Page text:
Introduction: Blue by Team Dropz

About: IU SoIC. Parsons MFA D+T.

This is a project created by Chris Miller, Mayo Tobita, and Sarah Wever at the Intel® IoT Roadshow Silicon Valley Hackathon 2015.

Blue is a device that helps monitor your daily shower use and was designed specifically with California residents and other regions experiencing drought in mind. The device detects when the user enters the shower and starts a timer with the goal being to complete your shower in 10 minutes or less. The device slowly turns yellow to give you a warning that it is time to finish up in order to meet your goal. Once you have passed the 10 minute limit the device intercepts you shower time playlist and begins to blast Nickelback with the only way to stop it being to turn off your water.

To simulate the shower knobs we made use of one of the Grove buttons. To display the amount of time left we used the RGB LCD. We plugged these into the Intel Edison board. To build the enclosure we ran to our local hackerspace at 6am to laser cut some scrap acrylic. To take over the music we used shell to control our playlist with command line VLC player. To monitor use over time we stored shower lengths to the cloud with the intent for them to be sent to you in a weekly update. Our goal is for users of Blue to become more aware of their water usage and their environmental impact.

TL; DR Blue is a device that helps monitor your daily shower use and conserve water as you become aware of your effect on the environment.

Step 1: Materials

Step 2: Hardware

Since we are making use of the Grove protoyping shield and components the set up here is pretty straight forward. After connecting your shield to your Edison board make sure to connect the grove button to digital pin 6 (or any digital pin really but if you want to use our code in the next step make sure to use 6). Once your button is connected connect your LCD screen to digital pin 2.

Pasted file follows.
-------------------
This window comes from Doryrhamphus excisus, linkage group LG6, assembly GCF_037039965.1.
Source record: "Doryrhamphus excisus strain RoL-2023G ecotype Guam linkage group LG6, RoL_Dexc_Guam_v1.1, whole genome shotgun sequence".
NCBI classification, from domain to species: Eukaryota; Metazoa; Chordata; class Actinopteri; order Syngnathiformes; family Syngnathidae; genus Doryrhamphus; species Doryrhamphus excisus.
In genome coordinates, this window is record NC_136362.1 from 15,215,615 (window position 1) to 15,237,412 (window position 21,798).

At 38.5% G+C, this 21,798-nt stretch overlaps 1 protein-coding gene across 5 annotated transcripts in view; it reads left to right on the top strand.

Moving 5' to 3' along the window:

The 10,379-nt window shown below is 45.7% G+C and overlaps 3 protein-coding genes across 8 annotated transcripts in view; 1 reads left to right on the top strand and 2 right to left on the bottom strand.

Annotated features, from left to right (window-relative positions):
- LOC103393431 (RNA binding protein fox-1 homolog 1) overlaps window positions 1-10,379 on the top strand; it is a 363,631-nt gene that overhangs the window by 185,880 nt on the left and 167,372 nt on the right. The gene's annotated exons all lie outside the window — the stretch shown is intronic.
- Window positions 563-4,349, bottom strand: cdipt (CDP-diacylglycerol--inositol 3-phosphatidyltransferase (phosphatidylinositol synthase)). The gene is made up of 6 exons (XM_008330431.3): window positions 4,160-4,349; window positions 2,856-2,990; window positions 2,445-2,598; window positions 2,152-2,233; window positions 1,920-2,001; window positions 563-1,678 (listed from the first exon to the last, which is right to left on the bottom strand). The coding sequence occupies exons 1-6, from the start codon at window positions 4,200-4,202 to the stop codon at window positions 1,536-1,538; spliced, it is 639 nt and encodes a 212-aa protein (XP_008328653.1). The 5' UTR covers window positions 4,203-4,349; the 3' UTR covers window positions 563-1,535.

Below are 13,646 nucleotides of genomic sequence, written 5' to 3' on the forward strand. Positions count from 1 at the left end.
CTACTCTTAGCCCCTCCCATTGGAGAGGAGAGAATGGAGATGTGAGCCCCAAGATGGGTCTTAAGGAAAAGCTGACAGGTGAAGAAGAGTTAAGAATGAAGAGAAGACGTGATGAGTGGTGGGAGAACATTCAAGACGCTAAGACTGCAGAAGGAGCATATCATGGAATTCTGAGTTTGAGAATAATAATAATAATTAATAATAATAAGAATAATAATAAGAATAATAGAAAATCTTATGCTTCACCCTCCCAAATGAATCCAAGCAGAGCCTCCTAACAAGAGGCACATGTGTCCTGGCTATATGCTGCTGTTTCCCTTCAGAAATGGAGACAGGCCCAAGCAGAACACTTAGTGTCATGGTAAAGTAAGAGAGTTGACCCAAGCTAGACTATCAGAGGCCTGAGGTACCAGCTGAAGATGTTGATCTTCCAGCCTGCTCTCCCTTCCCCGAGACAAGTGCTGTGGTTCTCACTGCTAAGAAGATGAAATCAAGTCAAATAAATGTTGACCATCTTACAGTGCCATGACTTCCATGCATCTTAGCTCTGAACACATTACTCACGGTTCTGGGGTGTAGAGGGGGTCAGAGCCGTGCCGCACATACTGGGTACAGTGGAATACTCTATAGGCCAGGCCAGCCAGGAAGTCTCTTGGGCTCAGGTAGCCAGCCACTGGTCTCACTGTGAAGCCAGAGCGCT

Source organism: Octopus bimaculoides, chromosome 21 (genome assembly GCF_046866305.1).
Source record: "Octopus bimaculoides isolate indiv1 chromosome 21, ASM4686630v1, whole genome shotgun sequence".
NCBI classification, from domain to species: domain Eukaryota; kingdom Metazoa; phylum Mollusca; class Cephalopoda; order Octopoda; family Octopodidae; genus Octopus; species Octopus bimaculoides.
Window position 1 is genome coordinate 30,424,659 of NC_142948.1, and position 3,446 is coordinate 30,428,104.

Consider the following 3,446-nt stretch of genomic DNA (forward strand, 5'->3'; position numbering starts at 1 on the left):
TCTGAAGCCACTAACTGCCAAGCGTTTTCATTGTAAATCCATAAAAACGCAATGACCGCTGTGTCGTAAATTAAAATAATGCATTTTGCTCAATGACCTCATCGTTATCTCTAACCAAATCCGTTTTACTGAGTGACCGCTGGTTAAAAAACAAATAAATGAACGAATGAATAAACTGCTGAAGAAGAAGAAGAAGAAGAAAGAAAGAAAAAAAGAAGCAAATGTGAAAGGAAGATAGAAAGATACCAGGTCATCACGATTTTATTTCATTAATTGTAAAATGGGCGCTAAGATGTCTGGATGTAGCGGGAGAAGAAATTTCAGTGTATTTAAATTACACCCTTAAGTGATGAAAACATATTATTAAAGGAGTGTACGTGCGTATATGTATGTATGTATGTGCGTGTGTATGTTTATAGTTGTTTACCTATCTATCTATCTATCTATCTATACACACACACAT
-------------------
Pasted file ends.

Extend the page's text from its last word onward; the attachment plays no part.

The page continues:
Step 3: Software

Using the Intel XDK IoT Edition software upload this main.js file to your Intel Edison board. In order to run your code you will first need to npm install --save-dev intel-edison-lcd-rgb-backlight-display-helper. If you changed where you plugged in any of the digital pins you will need to make that adjustment in the code as well as update ip address in the code with the ip address of your computer.


Step 4: Laser Cutting

For our enclosure we used 3mm acrylic, if yours is a different thickness you may need to make a new file to size. A good resource for getting the interlocking box pattern is Maker Case. Make sure to use the settings on your cutter best for the thickness and type of material you are using.

Step 5: Assembly

Once your board is ready to go attach your battery to your components and make sure it runs. After that use the acrylic nail glue to assemble your pieces of acrylic.

If everything is running correctly pushing the button should kickstart the shower timer. In our example we timed the shower to be within 30 seconds for demo purposes but you can set the shower times for whatever your water saving time goals may be. The RGB LCD screen will be green while you're showering within the goal time. It will slowly turn orange to give you a nice warning that you need to finish up and get out soon. Once you past the goal time the screen will turn red and take over your playlist and start playing Nickelback (it will do this using command line VLC player which is why you need to make sure you have it installed). At the end it will display your shower duration as well as store that information in the cloud.

Future goals include: switching to a flow sensor to detect actual water usage ( we didn't have access to one at the hackathon ) as well as actually developing our interface prototype to make the data we are storing to the cloud more digestible for users.